• Require or incentivize Capital Improvement Fees, although they might be called something else.  This is a mechanism for infrastructure investments to be saved for.
  • The State of Rhode Island has an infrastructure improvement act that requires utilities to update a Capital Improvement Plan every five years, and to plan for a 20 year period.  They are required to set aside a separate, interest bearing account for this purpose.  Using rates, they raise substantial amounts each year that are set aside strictly for capital improvements.
  • Take a look at water conservation and the impact that it is having on revenues.  Water use is going down, and revenues go down, too.  But costs are FIXED and must be paid.  At that point, towns should raise rates, but instead, most are reducing their capital improvement plans.
  • A town should have an asset management/depreciation approach that tells them how much they need to spend each year for the next 50 years to take care of their assets.  When towns under-spend, they just push these investments onto future generations. But the Commission could make this an imperative.
  • Remember, a rate increase is not the same thing as a bill increase.  Bills do not necessarily go up as rates go up, if water is being conserved.
  • I also recommend against grants.  Cities need to have a mindset that they have participated financially.  We also need to let towns know that they ARE expected to step up and get this accomplished, and they should not wait for a bail out. Examples of Boston and Belmont.  There is no question that towns need help.  But low interest loans can do that.
  • Regional districts have done well, and may be more isolated from the political issues.

Mr. Tobey:  I don’t agree with the analysis that Boston and Belmont did good planning and did it on their own.   They got substantial grants.  Many towns have difficult issues and huge new regulatory demands.  I welcome you to come to Gloucester and see how hard it is.

Representative Dykema:  Many towns are reluctant to raise rates, but the rules of the game have also changed.  There are new demands on towns to meet regulations, and some towns are starting new systems.  There is a new paradigm.  I don’t believe that rates can cover all the costs.

Mr. Shelley:  I believe it will be a long time before the federal government is able to step up, so we need to look at the worst case scenario.  Mr. Woodcock, can you address how Prop 2 ½ fits into this picture?

Mr. Woodcock:  Proposition 2 ½ is a limit on local property taxes, but not on rates.  But because of this, we do sometimes see towns pressured to raise rates to cover items that are more legitimately covered by taxes.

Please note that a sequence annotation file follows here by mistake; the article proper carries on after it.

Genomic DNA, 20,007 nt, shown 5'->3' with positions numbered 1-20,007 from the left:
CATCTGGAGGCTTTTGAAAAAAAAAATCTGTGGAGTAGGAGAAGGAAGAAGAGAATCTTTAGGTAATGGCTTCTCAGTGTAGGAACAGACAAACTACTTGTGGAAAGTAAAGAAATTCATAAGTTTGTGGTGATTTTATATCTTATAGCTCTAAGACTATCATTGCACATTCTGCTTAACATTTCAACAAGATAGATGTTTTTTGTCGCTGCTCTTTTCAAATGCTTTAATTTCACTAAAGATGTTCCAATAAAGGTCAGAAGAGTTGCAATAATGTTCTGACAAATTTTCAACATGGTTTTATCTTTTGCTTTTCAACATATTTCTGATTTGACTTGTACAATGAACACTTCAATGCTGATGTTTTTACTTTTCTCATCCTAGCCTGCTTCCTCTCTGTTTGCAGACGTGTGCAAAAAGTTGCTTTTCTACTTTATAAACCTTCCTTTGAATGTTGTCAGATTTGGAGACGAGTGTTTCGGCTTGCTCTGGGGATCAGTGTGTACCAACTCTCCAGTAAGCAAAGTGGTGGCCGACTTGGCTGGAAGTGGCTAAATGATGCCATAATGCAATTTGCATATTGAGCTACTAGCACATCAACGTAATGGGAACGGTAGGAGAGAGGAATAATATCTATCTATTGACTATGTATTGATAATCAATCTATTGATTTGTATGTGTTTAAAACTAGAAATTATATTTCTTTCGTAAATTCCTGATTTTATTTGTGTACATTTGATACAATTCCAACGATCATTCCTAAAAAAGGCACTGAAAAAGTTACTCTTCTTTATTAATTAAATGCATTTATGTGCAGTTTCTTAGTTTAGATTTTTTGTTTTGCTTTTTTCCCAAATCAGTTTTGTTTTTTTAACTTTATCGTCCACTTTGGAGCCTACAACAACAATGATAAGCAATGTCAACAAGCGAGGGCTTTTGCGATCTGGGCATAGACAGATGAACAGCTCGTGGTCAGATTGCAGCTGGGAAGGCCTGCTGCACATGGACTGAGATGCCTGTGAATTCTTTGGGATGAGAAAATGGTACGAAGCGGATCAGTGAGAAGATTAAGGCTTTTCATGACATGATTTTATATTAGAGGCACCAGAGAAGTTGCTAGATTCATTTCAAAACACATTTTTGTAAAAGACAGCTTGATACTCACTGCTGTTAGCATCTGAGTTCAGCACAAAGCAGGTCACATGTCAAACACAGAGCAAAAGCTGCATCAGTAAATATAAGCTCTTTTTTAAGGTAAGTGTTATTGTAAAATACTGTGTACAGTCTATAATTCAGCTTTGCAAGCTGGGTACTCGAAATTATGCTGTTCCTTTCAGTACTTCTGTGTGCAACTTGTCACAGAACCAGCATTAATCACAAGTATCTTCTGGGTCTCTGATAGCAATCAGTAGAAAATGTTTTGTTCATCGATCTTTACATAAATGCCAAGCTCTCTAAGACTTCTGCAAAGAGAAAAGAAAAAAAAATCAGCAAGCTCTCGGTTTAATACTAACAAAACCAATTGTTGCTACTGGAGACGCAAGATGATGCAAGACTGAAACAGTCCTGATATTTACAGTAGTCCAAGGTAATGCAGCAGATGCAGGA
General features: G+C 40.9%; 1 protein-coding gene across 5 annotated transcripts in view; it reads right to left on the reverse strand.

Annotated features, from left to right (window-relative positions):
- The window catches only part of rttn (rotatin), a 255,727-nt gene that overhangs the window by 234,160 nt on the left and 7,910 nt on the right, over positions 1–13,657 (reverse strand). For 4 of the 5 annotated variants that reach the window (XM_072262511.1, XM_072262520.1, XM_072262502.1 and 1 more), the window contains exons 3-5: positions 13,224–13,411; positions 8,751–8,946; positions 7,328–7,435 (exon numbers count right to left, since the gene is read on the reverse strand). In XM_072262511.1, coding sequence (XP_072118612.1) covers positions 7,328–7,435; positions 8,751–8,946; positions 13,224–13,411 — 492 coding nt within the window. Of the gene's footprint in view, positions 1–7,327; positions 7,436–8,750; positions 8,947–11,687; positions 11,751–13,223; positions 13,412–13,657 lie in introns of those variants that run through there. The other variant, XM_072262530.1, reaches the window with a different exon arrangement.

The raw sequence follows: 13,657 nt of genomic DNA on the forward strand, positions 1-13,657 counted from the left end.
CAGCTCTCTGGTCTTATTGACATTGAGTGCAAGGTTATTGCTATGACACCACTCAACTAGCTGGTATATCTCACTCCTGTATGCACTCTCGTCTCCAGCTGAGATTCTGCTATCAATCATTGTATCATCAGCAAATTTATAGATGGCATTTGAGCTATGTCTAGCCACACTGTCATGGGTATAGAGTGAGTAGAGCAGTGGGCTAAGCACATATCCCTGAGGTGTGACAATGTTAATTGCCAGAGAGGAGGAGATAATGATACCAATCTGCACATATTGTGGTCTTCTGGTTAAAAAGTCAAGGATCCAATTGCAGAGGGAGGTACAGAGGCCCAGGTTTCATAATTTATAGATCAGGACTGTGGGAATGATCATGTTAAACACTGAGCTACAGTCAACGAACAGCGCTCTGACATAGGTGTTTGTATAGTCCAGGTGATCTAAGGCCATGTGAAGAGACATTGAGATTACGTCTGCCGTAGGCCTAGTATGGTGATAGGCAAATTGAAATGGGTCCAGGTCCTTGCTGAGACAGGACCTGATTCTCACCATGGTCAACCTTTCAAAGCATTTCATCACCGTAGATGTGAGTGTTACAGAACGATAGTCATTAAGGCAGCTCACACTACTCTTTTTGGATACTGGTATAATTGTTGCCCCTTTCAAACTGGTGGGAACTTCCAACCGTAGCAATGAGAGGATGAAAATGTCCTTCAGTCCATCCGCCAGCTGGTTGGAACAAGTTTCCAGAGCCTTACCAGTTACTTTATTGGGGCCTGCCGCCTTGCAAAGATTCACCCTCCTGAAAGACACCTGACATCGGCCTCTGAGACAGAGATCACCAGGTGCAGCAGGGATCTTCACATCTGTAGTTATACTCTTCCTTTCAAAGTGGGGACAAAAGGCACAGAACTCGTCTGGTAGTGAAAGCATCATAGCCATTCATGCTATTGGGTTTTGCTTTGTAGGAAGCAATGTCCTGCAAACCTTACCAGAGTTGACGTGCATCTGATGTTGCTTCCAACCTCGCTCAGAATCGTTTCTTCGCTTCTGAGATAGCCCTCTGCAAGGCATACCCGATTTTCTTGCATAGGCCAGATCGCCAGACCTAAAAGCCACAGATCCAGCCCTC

Mr. Martin:  I have a question on how towns can accumulate money for capital needs.  Can you transfer money into a utility from the general fund?  Do you collect it pre-construction or post-construction?   Mr. Woodcock:  Yes, and it can be done either way.

Mr. Tobey:  Can you talk about the pros and cons of regionalization?   Mr. Woodcock:  For many towns, regionalization makes sense.  A district can attract employees with broad skills, and can run efficiently.  The drawback is loss of local control.  MWRA is a huge success story, as are the other districts in Massachusetts.  Our rates may be generally higher than elsewhere in the country, but our systems are older, too.

Mr. Tobey:  Is the Rhode Island model an unfunded mandate?  Mr. Woodcock:  The Rhode Island set up is a bit different, with all municipal utilities regulated by DPU.   But yes, the towns are required to do the planning.   Mr. Tobey:  This sounds like mandated asset management.   The state urges us to do the hard work of raising rates without matching with state will.

Mr. Shelley:  What do we know about the fiscally strong towns that have done full cost pricing?

Ms. Strunkin:  The towns have testified at hearings that they would like to invest in asset management, but instead they are forced to deal with new regulatory requirements.

Ms. Pederson:  The MWRA sewer relief fund used to help, but has been zeroed out the last few years.  Mr. Pillsbury:  When it was funded, 251 communities got money from it.

Mr. Zimmerman:  Your comments regarding grants being double-edged swords is important.  If the municipality gets easy money, it is easy to ignore alternatives.  We need to push towns to find money-saving alternatives and other innovations.  Paying for improvements makes towns pay attention.  We need to find a way to use the SRF for innovation, while forgiving the loan if the improvement doesn’t work.  Otherwise, no one will dare to innovate.

There was agreement and disagreement with this statement around the table.

Mr. Jasset:  DEP and EPA have been proactive.  We’ve spent more than most states and have done lots of innovative things.  Yes, you have to fight to get those approvals, but it has worked.  We can’t minimize how much DEP/EPA has accomplished.   We have done billions of dollars of investment and have greatly improved our dirty harbors and rivers.  My son recently caught a 30” bass in Watertown Square.  That is a huge accomplishment for our rivers.  Massachusetts has been a leader, and has some of the best engineering firms in the country working on solutions.

Mr. Tobey;  I would like to bring up a report that should be sent around to everyone.  It is a research study on best practices from a group in Denver.  I will send the link to Ms. Schnitzer.

Mr.  Eldridge:  Thank you for a great meeting.  Meeting adjourned.